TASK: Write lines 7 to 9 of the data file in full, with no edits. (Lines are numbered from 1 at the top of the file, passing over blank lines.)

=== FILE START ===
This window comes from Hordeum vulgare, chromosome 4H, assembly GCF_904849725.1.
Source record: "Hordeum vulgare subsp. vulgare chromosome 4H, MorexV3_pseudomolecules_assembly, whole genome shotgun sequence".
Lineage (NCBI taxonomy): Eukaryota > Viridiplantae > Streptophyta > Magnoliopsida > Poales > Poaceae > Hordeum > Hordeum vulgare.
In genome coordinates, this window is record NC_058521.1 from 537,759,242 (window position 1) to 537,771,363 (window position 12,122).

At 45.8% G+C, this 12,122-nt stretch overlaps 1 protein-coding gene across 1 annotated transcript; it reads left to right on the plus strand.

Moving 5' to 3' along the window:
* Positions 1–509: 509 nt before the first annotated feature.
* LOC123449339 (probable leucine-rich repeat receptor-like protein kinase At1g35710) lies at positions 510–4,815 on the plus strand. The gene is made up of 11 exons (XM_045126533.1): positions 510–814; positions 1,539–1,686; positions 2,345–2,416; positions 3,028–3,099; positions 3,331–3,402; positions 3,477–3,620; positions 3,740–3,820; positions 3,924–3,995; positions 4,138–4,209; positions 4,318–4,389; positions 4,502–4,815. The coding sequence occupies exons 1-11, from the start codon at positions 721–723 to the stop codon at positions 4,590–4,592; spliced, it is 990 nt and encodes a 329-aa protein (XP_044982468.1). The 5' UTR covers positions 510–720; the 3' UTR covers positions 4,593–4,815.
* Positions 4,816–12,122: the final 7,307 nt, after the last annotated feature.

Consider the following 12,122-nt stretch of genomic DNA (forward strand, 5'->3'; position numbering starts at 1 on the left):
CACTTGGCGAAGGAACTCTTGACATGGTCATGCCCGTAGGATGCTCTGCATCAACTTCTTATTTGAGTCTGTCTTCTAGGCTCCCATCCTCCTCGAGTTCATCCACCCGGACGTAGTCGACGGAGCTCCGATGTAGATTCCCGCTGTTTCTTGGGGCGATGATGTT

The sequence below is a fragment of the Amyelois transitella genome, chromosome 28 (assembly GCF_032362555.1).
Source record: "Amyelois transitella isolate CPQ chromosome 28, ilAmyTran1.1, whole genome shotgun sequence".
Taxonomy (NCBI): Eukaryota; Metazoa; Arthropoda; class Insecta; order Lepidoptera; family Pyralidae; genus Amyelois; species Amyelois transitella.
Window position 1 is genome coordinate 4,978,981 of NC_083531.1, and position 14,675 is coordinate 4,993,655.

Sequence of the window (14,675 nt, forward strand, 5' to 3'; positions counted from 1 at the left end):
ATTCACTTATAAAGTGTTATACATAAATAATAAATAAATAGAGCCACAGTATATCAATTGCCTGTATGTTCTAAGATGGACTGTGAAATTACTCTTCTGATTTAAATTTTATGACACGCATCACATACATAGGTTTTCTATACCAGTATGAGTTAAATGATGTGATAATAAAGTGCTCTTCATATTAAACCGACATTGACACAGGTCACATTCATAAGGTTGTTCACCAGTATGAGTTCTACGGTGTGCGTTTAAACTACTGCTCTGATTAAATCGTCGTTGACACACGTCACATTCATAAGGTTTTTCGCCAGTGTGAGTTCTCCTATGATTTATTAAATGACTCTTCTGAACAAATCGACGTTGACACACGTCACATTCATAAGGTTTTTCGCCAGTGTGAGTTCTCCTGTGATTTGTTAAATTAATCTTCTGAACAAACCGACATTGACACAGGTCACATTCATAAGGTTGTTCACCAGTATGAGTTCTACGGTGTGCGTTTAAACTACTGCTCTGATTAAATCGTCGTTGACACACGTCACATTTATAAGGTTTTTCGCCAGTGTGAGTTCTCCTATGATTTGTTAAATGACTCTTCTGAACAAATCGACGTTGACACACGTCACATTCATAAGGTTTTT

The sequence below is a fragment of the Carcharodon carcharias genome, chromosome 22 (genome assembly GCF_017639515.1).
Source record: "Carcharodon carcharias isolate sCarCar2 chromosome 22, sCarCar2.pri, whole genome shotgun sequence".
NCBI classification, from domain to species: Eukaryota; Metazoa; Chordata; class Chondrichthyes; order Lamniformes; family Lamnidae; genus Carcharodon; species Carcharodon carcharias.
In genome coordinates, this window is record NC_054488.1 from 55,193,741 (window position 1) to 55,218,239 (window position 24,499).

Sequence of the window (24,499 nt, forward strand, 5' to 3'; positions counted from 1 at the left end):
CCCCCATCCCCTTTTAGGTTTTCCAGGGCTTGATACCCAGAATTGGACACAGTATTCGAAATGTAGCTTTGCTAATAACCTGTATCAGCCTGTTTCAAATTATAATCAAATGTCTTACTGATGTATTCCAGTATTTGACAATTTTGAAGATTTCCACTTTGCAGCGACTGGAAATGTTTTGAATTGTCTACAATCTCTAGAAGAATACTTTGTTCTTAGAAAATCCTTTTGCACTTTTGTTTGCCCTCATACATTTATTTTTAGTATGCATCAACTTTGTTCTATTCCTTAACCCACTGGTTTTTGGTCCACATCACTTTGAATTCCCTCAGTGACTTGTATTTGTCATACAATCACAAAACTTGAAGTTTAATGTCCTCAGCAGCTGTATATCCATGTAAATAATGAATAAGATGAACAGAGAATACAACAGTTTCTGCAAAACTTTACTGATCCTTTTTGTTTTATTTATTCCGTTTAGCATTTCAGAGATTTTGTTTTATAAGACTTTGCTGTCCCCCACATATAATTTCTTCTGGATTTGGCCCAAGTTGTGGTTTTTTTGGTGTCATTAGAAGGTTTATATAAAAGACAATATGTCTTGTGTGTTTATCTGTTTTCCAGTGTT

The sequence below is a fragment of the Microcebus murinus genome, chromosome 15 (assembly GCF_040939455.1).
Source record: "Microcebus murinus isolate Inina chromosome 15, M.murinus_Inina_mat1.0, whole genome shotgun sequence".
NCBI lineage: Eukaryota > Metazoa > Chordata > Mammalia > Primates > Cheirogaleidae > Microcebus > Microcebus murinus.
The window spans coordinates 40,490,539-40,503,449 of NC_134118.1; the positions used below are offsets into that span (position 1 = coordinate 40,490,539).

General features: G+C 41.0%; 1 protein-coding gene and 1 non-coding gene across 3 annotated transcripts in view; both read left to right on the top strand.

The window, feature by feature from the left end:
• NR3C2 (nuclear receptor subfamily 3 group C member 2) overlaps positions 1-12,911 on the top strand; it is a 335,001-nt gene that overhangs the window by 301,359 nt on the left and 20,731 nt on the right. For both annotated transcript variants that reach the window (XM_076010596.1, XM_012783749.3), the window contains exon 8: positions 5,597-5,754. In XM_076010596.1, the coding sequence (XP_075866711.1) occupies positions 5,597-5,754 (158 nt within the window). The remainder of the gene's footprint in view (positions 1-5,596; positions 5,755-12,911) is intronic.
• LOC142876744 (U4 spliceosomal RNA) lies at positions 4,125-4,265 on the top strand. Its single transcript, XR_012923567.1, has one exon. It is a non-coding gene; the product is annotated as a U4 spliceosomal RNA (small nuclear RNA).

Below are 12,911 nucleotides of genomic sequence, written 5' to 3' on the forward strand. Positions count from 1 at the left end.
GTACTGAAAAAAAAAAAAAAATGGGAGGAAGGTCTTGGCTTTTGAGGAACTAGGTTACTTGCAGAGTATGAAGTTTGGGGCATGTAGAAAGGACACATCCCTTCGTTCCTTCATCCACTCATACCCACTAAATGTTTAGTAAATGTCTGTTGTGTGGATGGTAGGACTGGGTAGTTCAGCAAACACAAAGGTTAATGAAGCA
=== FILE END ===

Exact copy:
* Positions 1–509: 509 nt before the first annotated feature.
* LOC123449339 (probable leucine-rich repeat receptor-like protein kinase At1g35710) lies at positions 510–4,815 on the plus strand. The gene is made up of 11 exons (XM_045126533.1): positions 510–814; positions 1,539–1,686; positions 2,345–2,416; positions 3,028–3,099; positions 3,331–3,402; positions 3,477–3,620; positions 3,740–3,820; positions 3,924–3,995; positions 4,138–4,209; positions 4,318–4,389; positions 4,502–4,815. The coding sequence occupies exons 1-11, from the start codon at positions 721–723 to the stop codon at positions 4,590–4,592; spliced, it is 990 nt and encodes a 329-aa protein (XP_044982468.1). The 5' UTR covers positions 510–720; the 3' UTR covers positions 4,593–4,815.
* Positions 4,816–12,122: the final 7,307 nt, after the last annotated feature.